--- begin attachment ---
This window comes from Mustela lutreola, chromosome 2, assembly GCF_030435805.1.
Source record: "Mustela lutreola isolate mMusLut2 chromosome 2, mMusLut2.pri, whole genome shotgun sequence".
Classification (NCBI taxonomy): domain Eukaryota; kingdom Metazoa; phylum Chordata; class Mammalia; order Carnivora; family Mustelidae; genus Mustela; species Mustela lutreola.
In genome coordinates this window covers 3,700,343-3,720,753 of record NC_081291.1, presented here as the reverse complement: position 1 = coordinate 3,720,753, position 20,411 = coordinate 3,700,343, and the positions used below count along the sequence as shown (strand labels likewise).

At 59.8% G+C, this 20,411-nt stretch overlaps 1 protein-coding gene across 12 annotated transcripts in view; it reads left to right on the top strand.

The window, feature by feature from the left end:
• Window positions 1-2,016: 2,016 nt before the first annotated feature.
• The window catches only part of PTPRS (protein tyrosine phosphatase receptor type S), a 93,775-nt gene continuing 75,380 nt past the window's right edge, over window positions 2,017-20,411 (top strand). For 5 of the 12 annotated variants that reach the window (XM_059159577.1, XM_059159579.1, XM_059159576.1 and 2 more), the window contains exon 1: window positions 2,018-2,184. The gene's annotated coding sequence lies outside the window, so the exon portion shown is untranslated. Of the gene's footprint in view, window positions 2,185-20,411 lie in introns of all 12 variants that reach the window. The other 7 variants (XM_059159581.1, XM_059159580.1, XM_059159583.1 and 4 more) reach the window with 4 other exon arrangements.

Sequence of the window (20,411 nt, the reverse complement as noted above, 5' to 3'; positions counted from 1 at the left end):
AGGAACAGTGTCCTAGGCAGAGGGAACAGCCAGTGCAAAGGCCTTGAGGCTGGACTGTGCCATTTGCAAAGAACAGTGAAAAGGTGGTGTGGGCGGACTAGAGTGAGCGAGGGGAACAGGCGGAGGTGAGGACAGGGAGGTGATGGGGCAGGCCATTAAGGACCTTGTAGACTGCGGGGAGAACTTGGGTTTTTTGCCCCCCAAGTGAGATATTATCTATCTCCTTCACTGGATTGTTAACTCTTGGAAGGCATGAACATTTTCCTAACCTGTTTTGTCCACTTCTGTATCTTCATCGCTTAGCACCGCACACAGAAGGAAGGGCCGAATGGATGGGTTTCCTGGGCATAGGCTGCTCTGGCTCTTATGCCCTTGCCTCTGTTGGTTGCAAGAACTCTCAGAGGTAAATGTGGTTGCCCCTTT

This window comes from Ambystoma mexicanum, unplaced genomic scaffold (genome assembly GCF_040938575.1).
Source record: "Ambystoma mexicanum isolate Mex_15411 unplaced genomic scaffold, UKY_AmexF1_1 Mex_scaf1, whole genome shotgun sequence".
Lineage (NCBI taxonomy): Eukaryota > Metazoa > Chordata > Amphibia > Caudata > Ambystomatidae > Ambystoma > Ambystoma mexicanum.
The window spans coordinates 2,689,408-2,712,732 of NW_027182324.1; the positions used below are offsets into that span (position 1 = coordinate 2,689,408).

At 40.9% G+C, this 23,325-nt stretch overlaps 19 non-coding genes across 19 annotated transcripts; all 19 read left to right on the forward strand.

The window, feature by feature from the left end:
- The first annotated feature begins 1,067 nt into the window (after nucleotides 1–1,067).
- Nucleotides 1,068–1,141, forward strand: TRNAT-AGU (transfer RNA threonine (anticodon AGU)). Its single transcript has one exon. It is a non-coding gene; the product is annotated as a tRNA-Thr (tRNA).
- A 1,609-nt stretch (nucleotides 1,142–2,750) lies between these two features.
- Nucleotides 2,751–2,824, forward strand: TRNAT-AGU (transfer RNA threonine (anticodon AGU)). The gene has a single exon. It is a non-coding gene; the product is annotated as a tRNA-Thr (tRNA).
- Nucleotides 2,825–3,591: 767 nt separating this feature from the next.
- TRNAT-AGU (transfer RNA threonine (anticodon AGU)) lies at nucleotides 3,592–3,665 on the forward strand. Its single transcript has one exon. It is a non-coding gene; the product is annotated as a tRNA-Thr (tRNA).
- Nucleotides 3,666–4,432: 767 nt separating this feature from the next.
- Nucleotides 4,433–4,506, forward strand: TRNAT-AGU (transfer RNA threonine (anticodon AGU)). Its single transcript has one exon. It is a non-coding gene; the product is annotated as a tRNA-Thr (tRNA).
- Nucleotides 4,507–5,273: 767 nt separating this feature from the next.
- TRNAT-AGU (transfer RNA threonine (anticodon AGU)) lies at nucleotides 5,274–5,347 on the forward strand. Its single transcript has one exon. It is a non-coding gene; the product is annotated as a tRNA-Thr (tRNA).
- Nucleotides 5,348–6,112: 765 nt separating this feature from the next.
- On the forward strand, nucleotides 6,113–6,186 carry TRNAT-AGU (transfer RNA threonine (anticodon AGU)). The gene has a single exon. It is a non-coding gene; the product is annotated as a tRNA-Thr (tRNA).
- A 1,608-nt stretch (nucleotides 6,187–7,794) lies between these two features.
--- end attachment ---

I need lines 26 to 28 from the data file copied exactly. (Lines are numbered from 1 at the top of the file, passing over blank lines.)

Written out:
- TRNAT-AGU (transfer RNA threonine (anticodon AGU)) lies at nucleotides 5,274–5,347 on the forward strand. Its single transcript has one exon. It is a non-coding gene; the product is annotated as a tRNA-Thr (tRNA).
- Nucleotides 5,348–6,112: 765 nt separating this feature from the next.
- On the forward strand, nucleotides 6,113–6,186 carry TRNAT-AGU (transfer RNA threonine (anticodon AGU)). The gene has a single exon. It is a non-coding gene; the product is annotated as a tRNA-Thr (tRNA).